GOP Speaker Johnson says House won’t be ‘rushed’ to approve aid for Ukraine as $95 billion package stalls

The remarks from the speaker throws the foreign aid package into serious doubt, despite its approval this week by an overwhelmingly bipartisan vote of Democratic and Republican senators

US Speaker of the House Mike Johnson
US Speaker of the House Mike Johnson attends a news conference on Capitol Hill in Washington, DC, USA, 14 February 2024.MICHAEL REYNOLDS (EFE)

Republican Speaker Mike Johnson said Wednesday the U.S. House will not feel “rushed” to pass the $95.3 billion foreign aid package for Ukraine, Israel and other allies, signaling a further stall over sending military hardware and munitions Kyiv badly needs to fight Russia.

Johnson made the remarks behind closed doors at a morning meeting of House Republicans, who are in the majority in that chamber and largely aligned with Donald Trump, the party’s presidential front-runner. Trump opposes the Senate-passed foreign assistance for Ukraine’s fight against Russian President Vladimir Putin’s invasion.

The speaker let colleagues know that the House will instead “work its will,” in considering the package, said a person familiar with the private remarks and granted anonymity to discuss them.

“The Republican-led House will not be jammed or forced into passing a foreign aid bill,” Johnson said at a press conference afterward.

Johnson, who rejected a border security compromise that was eventually stripped from the final product, said the Senate’s package “does nothing” to secure the U.S.-Mexico border, which has been the GOP’s priority.

The remarks from the speaker, who has personally said he wants to support Ukraine but leads a far-right majority, throws the foreign aid package into serious doubt, despite its approval this week by an overwhelmingly bipartisan vote of Democratic and Republican senators.

The slow-walk of U.S. aid to an ally during the largest ground war in Europe since World War II shows how far Republicans have retreated from overseas leadership in line with Trump.

President Joe Biden has warned that refusal to take up the bill would be “playing into Putin’s hands.”

In his own remarks from the White House, Biden said Tuesday that approving the bill “is standing up to Putin,” raising his voice in strong comments as he referred to the Russian leader. “We can’t walk away now. That’s what Putin is betting on.”

Separately, Defense Secretary Lloyd Austin made his own push for Ukraine aide in a virtual session with the Ukraine Defense Contact Group, some 50 countries that coordinate military support for Ukraine.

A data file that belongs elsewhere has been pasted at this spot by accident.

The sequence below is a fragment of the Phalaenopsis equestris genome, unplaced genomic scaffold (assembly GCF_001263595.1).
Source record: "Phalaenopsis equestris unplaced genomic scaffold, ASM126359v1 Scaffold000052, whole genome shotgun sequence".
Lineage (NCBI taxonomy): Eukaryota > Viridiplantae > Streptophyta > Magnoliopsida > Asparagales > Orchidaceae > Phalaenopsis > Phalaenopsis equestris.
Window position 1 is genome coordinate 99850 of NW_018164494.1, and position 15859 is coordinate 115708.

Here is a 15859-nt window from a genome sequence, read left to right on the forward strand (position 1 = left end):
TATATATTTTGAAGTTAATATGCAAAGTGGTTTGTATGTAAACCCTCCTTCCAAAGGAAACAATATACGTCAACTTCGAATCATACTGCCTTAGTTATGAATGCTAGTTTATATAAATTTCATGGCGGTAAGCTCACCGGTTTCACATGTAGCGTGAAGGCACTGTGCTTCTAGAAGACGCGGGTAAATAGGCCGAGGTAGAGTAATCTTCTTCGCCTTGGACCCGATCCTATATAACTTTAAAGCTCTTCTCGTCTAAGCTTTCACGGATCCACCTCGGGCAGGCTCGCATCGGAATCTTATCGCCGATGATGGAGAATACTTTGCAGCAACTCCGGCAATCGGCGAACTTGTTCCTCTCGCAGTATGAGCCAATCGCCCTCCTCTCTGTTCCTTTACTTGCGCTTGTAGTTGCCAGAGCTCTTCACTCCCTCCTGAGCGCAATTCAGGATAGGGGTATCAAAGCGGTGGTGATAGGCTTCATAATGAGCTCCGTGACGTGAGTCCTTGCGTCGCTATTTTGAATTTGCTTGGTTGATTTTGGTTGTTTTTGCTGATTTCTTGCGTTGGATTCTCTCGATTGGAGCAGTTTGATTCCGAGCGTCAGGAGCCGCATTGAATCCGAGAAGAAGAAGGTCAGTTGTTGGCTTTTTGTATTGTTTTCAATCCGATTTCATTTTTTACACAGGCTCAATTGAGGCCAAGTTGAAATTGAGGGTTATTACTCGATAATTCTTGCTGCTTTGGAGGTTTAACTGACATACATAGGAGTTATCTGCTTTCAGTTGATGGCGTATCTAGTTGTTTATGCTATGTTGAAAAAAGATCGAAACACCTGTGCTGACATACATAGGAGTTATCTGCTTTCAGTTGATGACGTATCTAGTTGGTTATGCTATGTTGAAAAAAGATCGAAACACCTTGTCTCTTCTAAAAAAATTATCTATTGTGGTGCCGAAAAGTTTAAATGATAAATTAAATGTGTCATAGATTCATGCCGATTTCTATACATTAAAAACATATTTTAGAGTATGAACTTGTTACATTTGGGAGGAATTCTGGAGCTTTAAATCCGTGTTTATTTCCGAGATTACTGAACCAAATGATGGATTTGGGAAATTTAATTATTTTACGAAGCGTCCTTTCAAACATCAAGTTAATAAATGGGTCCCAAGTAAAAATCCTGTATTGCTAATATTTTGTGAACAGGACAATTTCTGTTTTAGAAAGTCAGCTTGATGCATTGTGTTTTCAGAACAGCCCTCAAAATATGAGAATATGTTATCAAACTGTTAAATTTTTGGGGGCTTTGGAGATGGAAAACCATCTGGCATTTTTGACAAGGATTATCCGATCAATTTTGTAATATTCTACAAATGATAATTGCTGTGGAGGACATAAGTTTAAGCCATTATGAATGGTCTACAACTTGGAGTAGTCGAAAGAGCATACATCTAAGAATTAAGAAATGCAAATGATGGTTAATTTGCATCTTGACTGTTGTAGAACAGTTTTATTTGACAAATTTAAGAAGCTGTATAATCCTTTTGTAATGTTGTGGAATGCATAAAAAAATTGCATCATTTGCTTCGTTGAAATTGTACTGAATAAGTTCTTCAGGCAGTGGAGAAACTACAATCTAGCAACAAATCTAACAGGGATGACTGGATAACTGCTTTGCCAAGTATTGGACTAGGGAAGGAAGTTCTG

Austin conducted the online meeting from his home, where he is recuperating from complications following prostate cancer surgery.

In Congress, meanwhile, one last ditch effort coming from a number of lawmakers, Democrats and some Republicans, would be to employ an unusual procedure that would force the House to take up the bill for a vote over the objections of the GOP speaker and his leadership.

The so-called discharge petition is a cumbersome, long-shot approach, but it’s one way to leverage the political power of the more centrist Republican lawmakers in a coalition with Democrats to ensure aid to Ukraine and the allies.

Democratic Leader Hakeem Jeffries would not comment Wednesday on using the discharge petition process to move the foreign aid package, but said he wants the speaker to put the package forward for an “up or down vote.”

“Republicans are either going to stand with America’s national security or continue to stand with Vladimir Putin,” Jeffries told reporters after his own morning meeting with his Democratic caucus.

Central to the $95 billion package has been the aid for Ukraine, a $60 billion allotment that would go largely to U.S. defense entities to manufacture missiles, munitions and other military hardware that is being sent to the battlefields in Ukraine.

It also includes some funds to help the government in Kyiv stay afloat during the war, but not as much as first proposed as Republicans balk at shoring up public services abroad when there are needs in the U.S.

The money for Ukraine, as well as for Israel and Taiwan, is largely military-related and spread in states across the U.S. that are home to domestic manufacturing for what supporters have called the “Arsenal of Democracy” — harkening back to last century’s language for the U.S. role abroad.

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